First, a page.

Your advice on authenticity is something I mention to any of my author clients (as editor), even if they aren’t writing historical novels. Our personal perceptions color what we write, unless we expand our mindset while writing.
    Is Kristen plotting a counter-revolution?
    Thanks for sharing – oyes, my pink Kindle already has some of your titles on it, in the *My Favs* folder.

  3. Anne ClareAnne Clare

    Thanks for this post- and for the cautions! One of the biggest struggles I’ve had is NOT turning my story into a history lecture, because apparently not everyone is as interested in different types of tanks as I am, or what recipes can use carrot as a substitute with rationing in place 😉 Instead, I just tell EVERY fun fact that I can’t include to my husband- lucky guy.
    Your class sounds great- this July is no good, but do you offer it periodically?

  4. Suzanne LuceroSuzanne Lucero

    That was fun to read, Cait. Do your novels have that voice, too, or would that be considered anachronistic? lol

    Here’s a cute story for you. It was told in a well-researched nonfiction book that points out the oral hygiene problems in Tudor England.

    There was a new ambassador to the court of Elizabeth I. (I’m not positive but it may have been the Spanish ambassador. If it was, then Elizabeth’s reaction is understandable on a couple of levels.) Anyway, after presenting himself to the queen at court, he was going into a fine, flowery speech about how honored he was to represent his country at the court of so great a ruler, etc., when Elizabeth cut him off, saying (I’m paraphrasing here)”How can I listen to this man and his sweet words when the stench of his breath sickens me? Begone, sir!”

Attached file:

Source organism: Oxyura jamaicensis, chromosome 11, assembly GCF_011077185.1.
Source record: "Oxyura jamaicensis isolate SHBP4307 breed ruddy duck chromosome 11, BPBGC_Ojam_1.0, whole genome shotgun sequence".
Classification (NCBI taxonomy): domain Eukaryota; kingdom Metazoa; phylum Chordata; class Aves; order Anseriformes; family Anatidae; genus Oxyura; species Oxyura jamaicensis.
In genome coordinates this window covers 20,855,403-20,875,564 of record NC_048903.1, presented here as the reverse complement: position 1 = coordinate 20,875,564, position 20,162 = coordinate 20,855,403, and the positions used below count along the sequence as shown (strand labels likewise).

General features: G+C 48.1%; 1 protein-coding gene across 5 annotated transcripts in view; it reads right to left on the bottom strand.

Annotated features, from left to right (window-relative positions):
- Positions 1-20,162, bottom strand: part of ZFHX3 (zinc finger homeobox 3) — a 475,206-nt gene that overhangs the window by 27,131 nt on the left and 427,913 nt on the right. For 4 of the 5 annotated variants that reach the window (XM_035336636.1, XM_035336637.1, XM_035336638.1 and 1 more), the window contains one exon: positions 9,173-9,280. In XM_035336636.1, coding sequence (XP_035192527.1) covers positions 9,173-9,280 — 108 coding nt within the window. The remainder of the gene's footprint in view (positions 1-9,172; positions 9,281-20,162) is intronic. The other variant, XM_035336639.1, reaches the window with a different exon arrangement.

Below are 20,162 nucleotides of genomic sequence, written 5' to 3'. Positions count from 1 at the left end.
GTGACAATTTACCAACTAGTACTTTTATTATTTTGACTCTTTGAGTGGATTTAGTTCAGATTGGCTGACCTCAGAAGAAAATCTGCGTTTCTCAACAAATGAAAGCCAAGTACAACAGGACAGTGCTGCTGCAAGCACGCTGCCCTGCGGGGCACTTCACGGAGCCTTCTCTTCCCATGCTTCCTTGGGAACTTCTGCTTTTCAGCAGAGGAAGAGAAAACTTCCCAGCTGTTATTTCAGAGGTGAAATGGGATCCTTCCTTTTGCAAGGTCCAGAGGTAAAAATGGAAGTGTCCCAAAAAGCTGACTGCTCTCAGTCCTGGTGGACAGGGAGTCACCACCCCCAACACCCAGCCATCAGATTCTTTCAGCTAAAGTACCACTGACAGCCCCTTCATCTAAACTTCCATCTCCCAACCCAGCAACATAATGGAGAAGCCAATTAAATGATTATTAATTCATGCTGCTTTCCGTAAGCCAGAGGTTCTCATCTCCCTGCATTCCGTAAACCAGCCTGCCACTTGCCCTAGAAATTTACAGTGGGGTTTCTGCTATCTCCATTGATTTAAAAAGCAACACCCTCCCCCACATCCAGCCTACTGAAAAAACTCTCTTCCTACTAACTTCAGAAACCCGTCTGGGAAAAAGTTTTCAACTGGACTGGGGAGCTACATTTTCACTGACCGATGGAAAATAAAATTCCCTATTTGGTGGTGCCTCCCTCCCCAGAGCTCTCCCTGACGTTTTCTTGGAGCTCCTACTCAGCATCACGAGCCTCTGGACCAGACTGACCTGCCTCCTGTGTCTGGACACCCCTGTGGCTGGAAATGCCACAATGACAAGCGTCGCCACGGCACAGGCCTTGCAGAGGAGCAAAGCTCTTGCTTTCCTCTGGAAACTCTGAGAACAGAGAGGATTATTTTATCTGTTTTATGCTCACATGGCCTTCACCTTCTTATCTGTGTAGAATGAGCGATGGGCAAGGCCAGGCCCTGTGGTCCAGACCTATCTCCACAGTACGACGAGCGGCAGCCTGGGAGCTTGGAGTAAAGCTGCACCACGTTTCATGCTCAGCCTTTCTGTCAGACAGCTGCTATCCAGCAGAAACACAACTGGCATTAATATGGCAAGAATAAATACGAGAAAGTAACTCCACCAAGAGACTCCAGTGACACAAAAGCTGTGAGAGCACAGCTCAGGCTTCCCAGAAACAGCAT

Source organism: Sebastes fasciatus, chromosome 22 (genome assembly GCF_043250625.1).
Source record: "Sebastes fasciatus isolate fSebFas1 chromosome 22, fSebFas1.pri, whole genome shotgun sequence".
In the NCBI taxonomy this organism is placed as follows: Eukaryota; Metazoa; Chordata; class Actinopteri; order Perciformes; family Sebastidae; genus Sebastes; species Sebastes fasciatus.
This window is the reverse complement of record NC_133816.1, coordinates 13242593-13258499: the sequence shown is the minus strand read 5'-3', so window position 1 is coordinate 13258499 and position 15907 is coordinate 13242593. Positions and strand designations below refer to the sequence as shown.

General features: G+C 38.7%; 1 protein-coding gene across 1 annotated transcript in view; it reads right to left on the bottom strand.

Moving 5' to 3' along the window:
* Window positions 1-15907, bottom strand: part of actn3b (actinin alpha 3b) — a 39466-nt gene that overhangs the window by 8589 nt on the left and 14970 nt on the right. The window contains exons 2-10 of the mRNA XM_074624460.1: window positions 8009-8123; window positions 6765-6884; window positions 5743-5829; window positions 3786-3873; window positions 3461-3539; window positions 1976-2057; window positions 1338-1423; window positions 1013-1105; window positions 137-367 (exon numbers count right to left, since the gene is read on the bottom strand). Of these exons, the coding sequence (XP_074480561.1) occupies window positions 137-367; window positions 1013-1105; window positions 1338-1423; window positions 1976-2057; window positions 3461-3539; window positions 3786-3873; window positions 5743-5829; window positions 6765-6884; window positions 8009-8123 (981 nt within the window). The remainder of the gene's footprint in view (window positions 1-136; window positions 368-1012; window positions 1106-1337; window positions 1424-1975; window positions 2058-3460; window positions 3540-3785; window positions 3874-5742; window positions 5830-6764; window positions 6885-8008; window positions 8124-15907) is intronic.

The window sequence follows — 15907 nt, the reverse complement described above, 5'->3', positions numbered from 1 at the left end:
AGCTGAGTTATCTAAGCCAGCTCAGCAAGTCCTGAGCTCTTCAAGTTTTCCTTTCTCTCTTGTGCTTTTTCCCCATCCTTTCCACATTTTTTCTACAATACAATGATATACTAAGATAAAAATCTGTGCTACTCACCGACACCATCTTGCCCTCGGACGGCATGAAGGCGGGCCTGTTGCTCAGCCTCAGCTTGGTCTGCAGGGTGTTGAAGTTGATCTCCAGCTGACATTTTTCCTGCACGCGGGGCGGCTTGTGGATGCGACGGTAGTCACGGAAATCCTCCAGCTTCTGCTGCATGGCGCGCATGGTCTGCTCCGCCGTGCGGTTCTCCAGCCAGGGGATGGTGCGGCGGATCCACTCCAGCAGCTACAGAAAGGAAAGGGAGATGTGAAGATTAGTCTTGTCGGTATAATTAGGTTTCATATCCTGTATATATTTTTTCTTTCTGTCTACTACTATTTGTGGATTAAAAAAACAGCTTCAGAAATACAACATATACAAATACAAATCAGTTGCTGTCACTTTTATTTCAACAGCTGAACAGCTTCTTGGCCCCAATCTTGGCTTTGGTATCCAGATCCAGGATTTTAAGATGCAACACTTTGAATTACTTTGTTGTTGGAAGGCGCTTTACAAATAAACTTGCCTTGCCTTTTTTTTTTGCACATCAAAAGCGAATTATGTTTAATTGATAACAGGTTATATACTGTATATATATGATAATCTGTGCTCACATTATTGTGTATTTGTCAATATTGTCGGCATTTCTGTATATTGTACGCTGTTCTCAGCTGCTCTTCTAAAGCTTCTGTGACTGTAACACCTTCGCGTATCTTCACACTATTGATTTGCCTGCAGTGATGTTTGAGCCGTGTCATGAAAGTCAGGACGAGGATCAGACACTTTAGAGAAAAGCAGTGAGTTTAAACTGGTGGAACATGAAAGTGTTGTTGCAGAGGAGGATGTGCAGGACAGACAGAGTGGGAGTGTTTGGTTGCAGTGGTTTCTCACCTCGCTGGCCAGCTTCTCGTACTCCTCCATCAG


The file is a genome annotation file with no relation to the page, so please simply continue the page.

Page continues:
Having had extensive dental work done over the years, I can’t help but wonder if I would have survived this long had I lived back then. If I did, it would have been as a toothless old lady because all of my teeth would have had to be pulled–which might have killed me anyway.

  5. Karen Elizabeth LeeKaren Elizabeth Lee

    Loved this blog.

    I belong to a group called the Society for Creative Anachronism where we dress in character for a particular part of the Middle Ages. You would laugh yourself silly at the number of women who think that wearing a corset and skirt is all you need to look “period.” Women didn’t show their corsets – it is an undergarment and not a “top” to wear openly with a skirt. So if they were writing a book depicting this it would be entirely inappropriate and in the real past era the woman would be assumed to be a prostitute.

    I don’t write historical fiction (but I might!) and adding the odd corset just doesn’t do it. The hardest thing is to imagine how people in another time would think, never mind what they would say! (I’m a psychologist by training so this part really interests me).

  6. JeanJean

    Hi, Cait
    I write 19th century American historical romance and your workshop sounds perfect for me.
    My questions is: does the basic fee include a recording?
    Happy writing,
    Jean

  7. Stephanie ScottStephanie Scott

    I’m always on the hunt for non-Regency historical romance and was lucky to attend a panel at RT Con this May about this very subject. I just read two books by Joanna Shupe set in the Gilded Age NYC (late 1800s) and prior to that Alyssa Cole’s fabulous An Extraordinary Union which takes place during the Civil War with a black Union spy posing as a housemaid. So good!

  8. ChrisChris